Customary GiftsWhile having dealings with a government department, the proprietor of a company offered boxes of mooncakes to an officer of the department a few days before the Mid-Autumn Festival. Despite the officer’s refusal to accept, he insisted and left the mooncakes behind. A senior officer of the department referred the case to the ICAC and returned the mooncakes to the proprietor.
Case in Perspective
Unlike bribery (Section 4 of the POBO) which often involves a reciprocal performance of duties (or refrain from performance of duties) by a public servant being offered an advantage, Section 8 of the POBO does not require the proof that the advantage is offered in return for any favour.
While it is a custom for business companies or persons to offer gifts (e.g. mooncakes and/or hampers) to business associates in festivals or other special occasions, the POBO provides that for any POBO offence, it shall not be a defence that the gifts offered are customary in any profession, trade, vocation or calling.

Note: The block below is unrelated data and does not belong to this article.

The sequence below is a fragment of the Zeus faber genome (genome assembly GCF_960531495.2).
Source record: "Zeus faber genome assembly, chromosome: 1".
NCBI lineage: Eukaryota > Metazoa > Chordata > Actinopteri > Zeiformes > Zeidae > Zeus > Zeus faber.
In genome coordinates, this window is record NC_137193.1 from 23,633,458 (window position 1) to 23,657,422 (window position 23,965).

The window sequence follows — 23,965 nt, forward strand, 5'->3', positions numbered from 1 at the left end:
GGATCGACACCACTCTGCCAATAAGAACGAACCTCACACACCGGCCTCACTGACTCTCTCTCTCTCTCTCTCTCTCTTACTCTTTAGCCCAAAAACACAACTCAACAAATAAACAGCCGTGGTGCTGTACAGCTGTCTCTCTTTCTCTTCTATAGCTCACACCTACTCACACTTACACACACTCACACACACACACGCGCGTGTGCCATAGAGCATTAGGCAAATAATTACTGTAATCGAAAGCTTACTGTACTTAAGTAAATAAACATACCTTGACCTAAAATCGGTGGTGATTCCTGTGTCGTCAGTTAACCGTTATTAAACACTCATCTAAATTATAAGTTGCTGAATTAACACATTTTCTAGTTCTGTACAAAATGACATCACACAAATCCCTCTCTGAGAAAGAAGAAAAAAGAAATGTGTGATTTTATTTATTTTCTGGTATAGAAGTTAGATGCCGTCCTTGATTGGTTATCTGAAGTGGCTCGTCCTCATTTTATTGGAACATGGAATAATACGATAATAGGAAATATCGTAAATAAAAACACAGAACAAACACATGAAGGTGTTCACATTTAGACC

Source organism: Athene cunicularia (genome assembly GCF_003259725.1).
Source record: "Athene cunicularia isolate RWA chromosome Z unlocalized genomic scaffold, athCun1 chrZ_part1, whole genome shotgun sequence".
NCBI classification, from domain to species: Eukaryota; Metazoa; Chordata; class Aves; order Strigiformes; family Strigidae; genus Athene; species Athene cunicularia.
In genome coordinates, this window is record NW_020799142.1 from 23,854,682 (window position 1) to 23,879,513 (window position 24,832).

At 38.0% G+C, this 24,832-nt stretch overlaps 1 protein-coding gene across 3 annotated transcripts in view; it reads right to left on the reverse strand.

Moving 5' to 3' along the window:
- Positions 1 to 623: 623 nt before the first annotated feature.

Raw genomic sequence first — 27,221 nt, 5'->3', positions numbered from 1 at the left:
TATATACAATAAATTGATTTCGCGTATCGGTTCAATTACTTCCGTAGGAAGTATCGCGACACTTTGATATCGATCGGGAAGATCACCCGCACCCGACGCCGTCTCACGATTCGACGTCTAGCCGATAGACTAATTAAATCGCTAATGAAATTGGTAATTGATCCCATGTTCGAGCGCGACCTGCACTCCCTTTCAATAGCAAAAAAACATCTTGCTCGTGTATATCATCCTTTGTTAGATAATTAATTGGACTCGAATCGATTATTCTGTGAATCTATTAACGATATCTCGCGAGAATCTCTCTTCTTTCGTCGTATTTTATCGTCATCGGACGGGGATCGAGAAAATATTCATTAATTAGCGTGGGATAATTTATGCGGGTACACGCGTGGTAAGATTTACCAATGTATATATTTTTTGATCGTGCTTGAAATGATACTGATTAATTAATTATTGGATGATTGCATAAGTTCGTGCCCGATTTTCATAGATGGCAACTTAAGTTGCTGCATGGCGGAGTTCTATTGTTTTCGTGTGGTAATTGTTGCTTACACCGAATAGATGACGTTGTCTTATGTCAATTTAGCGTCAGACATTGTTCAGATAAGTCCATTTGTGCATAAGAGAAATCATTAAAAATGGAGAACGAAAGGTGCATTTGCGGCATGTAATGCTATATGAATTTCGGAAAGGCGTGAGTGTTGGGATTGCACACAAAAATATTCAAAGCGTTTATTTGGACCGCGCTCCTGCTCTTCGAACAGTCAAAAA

If on any occasion a public servant declines to accept an advantage, he is not only trying to be polite, and the offeror should not insist.
Legal implication aside, business companies or persons who, while having business dealings with any government department or public body, offer advantage to any public servant of the government department or the public body concerned, in particular those who are performing regulatory or supervisory duties, may attract criticisms or allegations of intention to secure unfair advantage through unethical means, which would adversely affect their business reputation in the long term.